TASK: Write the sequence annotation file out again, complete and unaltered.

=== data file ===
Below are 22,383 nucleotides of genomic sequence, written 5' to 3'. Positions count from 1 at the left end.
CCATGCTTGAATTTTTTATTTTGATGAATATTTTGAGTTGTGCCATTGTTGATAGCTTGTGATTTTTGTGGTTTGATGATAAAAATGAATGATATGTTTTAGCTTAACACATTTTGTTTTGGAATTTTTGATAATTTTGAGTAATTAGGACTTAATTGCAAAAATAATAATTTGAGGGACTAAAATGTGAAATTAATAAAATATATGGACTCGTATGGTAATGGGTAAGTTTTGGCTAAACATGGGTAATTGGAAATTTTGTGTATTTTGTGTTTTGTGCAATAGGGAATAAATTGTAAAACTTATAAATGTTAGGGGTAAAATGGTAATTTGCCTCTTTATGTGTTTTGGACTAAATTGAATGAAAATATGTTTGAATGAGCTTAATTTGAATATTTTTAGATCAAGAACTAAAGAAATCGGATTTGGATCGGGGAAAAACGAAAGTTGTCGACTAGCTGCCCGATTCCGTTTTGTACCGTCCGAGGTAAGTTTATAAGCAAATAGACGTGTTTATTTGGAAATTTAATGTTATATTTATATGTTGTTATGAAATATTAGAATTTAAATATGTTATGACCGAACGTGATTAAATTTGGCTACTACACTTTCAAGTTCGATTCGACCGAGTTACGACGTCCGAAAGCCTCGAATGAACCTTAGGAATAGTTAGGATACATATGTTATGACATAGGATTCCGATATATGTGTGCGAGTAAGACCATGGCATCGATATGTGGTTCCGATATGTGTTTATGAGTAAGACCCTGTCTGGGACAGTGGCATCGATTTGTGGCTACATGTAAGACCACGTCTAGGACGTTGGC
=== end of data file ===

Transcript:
Below are 22,383 nucleotides of genomic sequence, written 5' to 3'. Positions count from 1 at the left end.
CCATGCTTGAATTTTTTATTTTGATGAATATTTTGAGTTGTGCCATTGTTGATAGCTTGTGATTTTTGTGGTTTGATGATAAAAATGAATGATATGTTTTAGCTTAACACATTTTGTTTTGGAATTTTTGATAATTTTGAGTAATTAGGACTTAATTGCAAAAATAATAATTTGAGGGACTAAAATGTGAAATTAATAAAATATATGGACTCGTATGGTAATGGGTAAGTTTTGGCTAAACATGGGTAATTGGAAATTTTGTGTATTTTGTGTTTTGTGCAATAGGGAATAAATTGTAAAACTTATAAATGTTAGGGGTAAAATGGTAATTTGCCTCTTTATGTGTTTTGGACTAAATTGAATGAAAATATGTTTGAATGAGCTTAATTTGAATATTTTTAGATCAAGAACTAAAGAAATCGGATTTGGATCGGGGAAAAACGAAAGTTGTCGACTAGCTGCCCGATTCCGTTTTGTACCGTCCGAGGTAAGTTTATAAGCAAATAGACGTGTTTATTTGGAAATTTAATGTTATATTTATATGTTGTTATGAAATATTAGAATTTAAATATGTTATGACCGAACGTGATTAAATTTGGCTACTACACTTTCAAGTTCGATTCGACCGAGTTACGACGTCCGAAAGCCTCGAATGAACCTTAGGAATAGTTAGGATACATATGTTATGACATAGGATTCCGATATATGTGTGCGAGTAAGACCATGGCATCGATATGTGGTTCCGATATGTGTTTATGAGTAAGACCCTGTCTGGGACAGTGGCATCGATTTGTGGCTACATGTAAGACCACGTCTAGGACGTTGGC